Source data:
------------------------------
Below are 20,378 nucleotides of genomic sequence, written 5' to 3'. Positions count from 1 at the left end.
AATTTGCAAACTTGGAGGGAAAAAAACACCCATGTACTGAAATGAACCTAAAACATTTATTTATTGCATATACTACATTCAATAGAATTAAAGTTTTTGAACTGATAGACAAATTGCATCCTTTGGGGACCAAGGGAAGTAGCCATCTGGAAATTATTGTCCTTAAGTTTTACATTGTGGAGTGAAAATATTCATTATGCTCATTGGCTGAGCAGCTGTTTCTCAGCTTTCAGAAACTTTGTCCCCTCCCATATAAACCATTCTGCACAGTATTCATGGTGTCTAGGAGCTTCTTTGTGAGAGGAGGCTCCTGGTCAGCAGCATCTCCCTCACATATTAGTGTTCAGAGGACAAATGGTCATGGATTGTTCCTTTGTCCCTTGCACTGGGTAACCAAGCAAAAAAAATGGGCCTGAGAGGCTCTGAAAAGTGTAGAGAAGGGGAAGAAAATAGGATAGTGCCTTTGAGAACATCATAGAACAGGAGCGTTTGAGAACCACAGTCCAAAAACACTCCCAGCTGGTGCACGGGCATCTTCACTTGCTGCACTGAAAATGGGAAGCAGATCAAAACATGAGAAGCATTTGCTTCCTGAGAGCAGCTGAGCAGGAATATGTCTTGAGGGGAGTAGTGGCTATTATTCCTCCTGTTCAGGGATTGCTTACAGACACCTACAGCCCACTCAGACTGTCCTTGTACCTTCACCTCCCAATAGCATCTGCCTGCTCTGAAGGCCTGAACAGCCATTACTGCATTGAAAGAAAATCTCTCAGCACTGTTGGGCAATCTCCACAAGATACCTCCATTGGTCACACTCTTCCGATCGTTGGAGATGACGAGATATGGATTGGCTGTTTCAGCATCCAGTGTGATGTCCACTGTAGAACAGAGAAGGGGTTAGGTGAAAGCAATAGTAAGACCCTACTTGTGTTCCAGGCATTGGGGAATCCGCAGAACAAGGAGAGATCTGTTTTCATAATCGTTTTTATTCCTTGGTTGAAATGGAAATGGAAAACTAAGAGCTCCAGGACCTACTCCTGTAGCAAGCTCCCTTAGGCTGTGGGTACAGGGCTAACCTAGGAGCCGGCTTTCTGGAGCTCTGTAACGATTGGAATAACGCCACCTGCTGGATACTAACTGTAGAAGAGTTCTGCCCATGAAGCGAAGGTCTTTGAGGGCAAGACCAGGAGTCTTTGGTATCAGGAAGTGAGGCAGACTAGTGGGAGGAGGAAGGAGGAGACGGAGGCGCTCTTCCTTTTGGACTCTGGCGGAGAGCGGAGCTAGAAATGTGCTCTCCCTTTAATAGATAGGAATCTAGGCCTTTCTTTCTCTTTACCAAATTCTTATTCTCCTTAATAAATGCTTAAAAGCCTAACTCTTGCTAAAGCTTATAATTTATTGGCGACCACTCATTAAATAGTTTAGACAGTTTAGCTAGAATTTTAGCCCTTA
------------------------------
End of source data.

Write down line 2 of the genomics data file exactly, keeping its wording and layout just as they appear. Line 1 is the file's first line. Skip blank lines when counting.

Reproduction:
AATTTGCAAACTTGGAGGGAAAAAAACACCCATGTACTGAAATGAACCTAAAACATTTATTTATTGCATATACTACATTCAATAGAATTAAAGTTTTTGAACTGATAGACAAATTGCATCCTTTGGGGACCAAGGGAAGTAGCCATCTGGAAATTATTGTCCTTAAGTTTTACATTGTGGAGTGAAAATATTCATTATGCTCATTGGCTGAGCAGCTGTTTCTCAGCTTTCAGAAACTTTGTCCCCTCCCATATAAACCATTCTGCACAGTATTCATGGTGTCTAGGAGCTTCTTTGTGAGAGGAGGCTCCTGGTCAGCAGCATCTCCCTCACATATTAGTGTTCAGAGGACAAATGGTCATGGATTGTTCCTTTGTCCCTTGCACTGGGTAACCAAGCAAAAAAAATGGGCCTGAGAGGCTCTGAAAAGTGTAGAGAAGGGGAAGAAAATAGGATAGTGCCTTTGAGAACATCATAGAACAGGAGCGTTTGAGAACCACAGTCCAAAAACACTCCCAGCTGGTGCACGGGCATCTTCACTTGCTGCACTGAAAATGGGAAGCAGATCAAAACATGAGAAGCATTTGCTTCCTGAGAGCAGCTGAGCAGGAATATGTCTTGAGGGGAGTAGTGGCTATTATTCCTCCTGTTCAGGGATTGCTTACAGACACCTACAGCCCACTCAGACTGTCCTTGTACCTTCACCTCCCAATAGCATCTGCCTGCTCTGAAGGCCTGAACAGCCATTACTGCATTGAAAGAAAATCTCTCAGCACTGTTGGGCAATCTCCACAAGATACCTCCATTGGTCACACTCTTCCGATCGTTGGAGATGACGAGATATGGATTGGCTGTTTCAGCATCCAGTGTGATGTCCACTGTAGAACAGAGAAGGGGTTAGGTGAAAGCAATAGTAAGACCCTACTTGTGTTCCAGGCATTGGGGAATCCGCAGAACAAGGAGAGATCTGTTTTCATAATCGTTTTTATTCCTTGGTTGAAATGGAAATGGAAAACTAAGAGCTCCAGGACCTACTCCTGTAGCAAGCTCCCTTAGGCTGTGGGTACAGGGCTAACCTAGGAGCCGGCTTTCTGGAGCTCTGTAACGATTGGAATAACGCCACCTGCTGGATACTAACTGTAGAAGAGTTCTGCCCATGAAGCGAAGGTCTTTGAGGGCAAGACCAGGAGTCTTTGGTATCAGGAAGTGAGGCAGACTAGTGGGAGGAGGAAGGAGGAGACGGAGGCGCTCTTCCTTTTGGACTCTGGCGGAGAGCGGAGCTAGAAATGTGCTCTCCCTTTAATAGATAGGAATCTAGGCCTTTCTTTCTCTTTACCAAATTCTTATTCTCCTTAATAAATGCTTAAAAGCCTAACTCTTGCTAAAGCTTATAATTTATTGGCGACCACTCATTAAATAGTTTAGACAGTTTAGCTAGAATTTTAGCCCTTA